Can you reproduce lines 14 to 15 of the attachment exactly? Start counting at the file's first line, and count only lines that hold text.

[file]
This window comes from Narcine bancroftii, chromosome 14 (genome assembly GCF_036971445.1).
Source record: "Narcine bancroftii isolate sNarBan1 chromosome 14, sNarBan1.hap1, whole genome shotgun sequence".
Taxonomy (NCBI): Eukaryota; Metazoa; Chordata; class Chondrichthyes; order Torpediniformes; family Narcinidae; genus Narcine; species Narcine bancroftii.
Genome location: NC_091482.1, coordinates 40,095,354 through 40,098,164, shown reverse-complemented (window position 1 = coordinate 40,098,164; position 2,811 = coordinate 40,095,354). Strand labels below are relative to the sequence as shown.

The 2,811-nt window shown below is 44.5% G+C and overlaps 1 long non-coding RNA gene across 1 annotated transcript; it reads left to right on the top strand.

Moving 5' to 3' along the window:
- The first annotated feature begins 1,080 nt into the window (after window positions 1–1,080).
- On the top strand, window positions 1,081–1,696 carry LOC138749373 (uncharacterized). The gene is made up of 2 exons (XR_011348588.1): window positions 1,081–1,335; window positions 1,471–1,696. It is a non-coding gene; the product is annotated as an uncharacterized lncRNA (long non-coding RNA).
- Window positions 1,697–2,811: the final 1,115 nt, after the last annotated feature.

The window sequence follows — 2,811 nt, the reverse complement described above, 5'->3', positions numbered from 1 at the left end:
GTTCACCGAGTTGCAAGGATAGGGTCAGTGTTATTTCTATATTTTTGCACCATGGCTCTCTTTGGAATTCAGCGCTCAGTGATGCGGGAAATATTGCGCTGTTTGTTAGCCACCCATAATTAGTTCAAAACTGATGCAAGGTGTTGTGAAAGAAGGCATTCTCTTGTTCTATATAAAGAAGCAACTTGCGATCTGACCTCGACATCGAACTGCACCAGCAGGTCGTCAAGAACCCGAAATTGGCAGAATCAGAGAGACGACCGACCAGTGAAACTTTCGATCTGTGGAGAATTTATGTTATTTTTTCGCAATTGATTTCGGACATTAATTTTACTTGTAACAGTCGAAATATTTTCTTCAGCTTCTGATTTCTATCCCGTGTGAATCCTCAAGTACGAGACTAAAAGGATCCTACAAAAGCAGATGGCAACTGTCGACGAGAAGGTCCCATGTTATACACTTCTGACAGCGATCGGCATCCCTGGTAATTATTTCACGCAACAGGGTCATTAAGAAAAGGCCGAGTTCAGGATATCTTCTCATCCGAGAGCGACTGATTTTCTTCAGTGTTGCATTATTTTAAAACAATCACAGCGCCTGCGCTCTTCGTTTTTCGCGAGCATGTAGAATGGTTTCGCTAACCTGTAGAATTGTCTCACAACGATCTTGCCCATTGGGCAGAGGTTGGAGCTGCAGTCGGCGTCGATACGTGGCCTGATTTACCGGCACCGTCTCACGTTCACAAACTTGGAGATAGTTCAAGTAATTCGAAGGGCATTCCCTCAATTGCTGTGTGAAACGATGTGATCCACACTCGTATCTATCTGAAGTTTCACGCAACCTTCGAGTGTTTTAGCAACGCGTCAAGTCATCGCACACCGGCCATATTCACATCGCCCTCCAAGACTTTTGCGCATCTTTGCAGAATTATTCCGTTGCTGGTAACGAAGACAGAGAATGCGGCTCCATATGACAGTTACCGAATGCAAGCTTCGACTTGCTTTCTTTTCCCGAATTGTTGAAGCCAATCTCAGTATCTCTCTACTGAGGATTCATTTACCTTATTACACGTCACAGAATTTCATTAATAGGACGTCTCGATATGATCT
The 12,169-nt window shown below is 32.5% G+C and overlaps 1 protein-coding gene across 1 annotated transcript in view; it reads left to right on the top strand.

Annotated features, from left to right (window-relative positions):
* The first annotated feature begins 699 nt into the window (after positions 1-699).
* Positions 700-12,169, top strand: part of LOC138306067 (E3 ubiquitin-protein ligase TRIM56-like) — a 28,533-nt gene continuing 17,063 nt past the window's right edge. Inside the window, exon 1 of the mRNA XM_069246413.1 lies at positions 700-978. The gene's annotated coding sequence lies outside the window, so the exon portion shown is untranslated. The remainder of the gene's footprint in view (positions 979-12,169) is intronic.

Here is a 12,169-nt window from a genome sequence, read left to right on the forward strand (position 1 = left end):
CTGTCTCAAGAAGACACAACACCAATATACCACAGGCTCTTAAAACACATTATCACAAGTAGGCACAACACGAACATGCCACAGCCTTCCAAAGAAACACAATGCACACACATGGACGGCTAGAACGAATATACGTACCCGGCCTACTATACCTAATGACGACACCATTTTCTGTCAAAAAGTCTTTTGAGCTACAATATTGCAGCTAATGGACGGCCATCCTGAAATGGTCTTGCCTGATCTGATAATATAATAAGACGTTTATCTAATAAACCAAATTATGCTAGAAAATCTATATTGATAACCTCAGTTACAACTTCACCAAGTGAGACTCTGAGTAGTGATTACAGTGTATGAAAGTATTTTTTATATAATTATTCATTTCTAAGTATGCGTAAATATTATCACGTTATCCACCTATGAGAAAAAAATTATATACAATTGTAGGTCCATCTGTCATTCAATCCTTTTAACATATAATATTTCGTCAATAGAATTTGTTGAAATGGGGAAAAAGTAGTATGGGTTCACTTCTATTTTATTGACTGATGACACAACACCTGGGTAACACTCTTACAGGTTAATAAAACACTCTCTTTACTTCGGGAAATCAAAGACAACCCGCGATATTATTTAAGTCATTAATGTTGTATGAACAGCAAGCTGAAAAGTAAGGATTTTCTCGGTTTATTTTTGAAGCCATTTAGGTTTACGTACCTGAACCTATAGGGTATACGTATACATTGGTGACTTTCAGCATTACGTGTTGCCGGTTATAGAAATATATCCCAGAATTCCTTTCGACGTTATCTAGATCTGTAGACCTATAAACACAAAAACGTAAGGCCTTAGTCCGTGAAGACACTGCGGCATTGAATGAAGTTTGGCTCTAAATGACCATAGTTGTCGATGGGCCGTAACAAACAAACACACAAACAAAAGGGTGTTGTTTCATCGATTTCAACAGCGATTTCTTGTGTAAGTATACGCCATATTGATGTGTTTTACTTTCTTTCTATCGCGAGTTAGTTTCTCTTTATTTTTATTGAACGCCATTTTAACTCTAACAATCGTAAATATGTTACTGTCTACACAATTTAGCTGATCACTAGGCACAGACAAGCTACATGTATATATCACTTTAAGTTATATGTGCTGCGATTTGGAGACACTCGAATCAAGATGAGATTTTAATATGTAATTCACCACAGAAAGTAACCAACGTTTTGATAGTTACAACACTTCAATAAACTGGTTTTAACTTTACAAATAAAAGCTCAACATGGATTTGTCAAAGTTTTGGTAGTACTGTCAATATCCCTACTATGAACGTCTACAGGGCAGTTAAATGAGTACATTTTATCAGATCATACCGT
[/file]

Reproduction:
* The first annotated feature begins 699 nt into the window (after positions 1-699).
* Positions 700-12,169, top strand: part of LOC138306067 (E3 ubiquitin-protein ligase TRIM56-like) — a 28,533-nt gene continuing 17,063 nt past the window's right edge. Inside the window, exon 1 of the mRNA XM_069246413.1 lies at positions 700-978. The gene's annotated coding sequence lies outside the window, so the exon portion shown is untranslated. The remainder of the gene's footprint in view (positions 979-12,169) is intronic.